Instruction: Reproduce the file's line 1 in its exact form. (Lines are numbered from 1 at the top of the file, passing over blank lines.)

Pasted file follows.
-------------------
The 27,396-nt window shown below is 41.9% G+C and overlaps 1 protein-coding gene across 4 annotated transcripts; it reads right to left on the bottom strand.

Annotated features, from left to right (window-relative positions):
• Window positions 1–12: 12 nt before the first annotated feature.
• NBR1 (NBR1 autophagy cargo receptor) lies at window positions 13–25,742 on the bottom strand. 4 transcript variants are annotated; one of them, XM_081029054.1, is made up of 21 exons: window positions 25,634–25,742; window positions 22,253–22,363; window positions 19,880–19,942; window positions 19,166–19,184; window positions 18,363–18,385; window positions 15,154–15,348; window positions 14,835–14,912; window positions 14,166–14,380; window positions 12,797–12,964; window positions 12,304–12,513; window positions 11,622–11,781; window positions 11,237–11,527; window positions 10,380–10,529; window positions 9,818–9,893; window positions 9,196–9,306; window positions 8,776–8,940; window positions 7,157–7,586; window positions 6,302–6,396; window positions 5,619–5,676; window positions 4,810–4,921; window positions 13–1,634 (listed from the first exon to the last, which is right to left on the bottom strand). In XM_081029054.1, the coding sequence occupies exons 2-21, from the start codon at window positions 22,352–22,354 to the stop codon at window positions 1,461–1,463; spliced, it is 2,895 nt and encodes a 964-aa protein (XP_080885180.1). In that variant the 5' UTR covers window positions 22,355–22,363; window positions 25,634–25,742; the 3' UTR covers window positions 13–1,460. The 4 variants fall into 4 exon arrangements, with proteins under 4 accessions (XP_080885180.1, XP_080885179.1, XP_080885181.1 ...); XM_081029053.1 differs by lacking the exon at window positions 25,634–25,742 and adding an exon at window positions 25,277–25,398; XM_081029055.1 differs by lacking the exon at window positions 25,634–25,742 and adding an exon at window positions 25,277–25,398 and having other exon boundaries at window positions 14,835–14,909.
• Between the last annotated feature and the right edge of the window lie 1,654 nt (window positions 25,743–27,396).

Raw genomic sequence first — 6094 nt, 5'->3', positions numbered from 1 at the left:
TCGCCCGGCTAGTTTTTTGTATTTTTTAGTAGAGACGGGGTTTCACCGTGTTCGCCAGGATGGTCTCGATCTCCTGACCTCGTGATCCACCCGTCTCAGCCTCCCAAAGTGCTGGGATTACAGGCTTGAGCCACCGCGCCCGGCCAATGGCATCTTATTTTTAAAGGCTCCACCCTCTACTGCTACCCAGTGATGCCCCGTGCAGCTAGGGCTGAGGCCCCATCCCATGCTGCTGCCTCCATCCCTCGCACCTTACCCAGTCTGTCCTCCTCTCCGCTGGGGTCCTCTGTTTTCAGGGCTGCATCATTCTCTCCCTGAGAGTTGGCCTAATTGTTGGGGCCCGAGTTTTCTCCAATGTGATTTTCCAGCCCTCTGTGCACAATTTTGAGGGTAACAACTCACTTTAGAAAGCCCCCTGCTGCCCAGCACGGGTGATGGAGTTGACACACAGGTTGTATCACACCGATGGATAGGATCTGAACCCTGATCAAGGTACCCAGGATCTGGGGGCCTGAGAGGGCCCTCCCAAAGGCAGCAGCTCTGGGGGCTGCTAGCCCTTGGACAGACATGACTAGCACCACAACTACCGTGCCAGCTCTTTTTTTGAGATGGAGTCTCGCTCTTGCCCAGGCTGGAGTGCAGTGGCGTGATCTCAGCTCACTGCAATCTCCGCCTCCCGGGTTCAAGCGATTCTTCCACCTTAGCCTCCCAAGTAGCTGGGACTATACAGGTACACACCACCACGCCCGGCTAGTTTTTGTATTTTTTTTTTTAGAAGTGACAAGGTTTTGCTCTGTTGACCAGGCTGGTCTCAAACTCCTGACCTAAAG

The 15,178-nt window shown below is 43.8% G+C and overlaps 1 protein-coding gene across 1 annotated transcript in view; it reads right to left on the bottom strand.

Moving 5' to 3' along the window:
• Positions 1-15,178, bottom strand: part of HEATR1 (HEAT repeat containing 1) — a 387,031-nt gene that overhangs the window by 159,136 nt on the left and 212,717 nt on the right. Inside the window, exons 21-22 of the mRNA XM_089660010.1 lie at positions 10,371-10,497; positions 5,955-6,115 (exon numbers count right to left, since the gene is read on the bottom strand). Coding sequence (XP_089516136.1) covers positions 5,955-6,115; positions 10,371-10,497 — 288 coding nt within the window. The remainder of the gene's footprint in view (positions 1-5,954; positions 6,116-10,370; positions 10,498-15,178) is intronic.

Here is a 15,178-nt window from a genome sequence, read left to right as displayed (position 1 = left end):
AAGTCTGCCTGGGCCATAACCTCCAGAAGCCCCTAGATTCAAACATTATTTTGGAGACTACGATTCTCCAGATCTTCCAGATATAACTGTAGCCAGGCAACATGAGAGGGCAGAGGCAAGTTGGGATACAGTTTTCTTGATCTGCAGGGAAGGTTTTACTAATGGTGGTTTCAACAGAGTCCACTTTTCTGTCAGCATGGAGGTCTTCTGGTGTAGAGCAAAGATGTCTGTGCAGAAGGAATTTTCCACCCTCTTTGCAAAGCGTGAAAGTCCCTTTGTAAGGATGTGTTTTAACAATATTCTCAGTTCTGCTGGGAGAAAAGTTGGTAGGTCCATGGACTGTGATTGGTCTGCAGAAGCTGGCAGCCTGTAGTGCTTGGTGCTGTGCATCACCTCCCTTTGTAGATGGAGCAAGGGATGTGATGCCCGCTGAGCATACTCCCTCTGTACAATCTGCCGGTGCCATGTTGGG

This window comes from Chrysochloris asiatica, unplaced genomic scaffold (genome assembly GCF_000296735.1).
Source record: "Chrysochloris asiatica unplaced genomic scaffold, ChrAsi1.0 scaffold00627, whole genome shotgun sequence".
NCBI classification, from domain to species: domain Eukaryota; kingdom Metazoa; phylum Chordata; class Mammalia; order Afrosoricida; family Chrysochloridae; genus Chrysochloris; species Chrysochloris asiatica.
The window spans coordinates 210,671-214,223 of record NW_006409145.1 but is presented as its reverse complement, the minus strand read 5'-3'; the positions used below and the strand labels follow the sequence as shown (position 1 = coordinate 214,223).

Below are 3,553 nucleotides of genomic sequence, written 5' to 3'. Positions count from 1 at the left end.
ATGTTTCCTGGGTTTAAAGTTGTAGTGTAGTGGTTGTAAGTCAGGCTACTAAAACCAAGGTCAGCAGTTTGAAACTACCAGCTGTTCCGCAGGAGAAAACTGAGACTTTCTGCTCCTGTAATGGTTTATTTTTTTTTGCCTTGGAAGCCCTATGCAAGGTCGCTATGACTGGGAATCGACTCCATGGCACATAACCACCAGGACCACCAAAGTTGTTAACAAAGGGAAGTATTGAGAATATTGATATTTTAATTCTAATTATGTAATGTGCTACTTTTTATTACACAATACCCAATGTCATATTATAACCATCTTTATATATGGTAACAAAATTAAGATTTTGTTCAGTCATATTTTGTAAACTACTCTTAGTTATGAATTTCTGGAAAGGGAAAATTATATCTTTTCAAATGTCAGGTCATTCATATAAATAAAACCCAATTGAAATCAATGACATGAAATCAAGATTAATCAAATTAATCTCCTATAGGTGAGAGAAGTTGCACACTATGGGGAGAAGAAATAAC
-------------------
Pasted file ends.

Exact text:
The 27,396-nt window shown below is 41.9% G+C and overlaps 1 protein-coding gene across 4 annotated transcripts; it reads right to left on the bottom strand.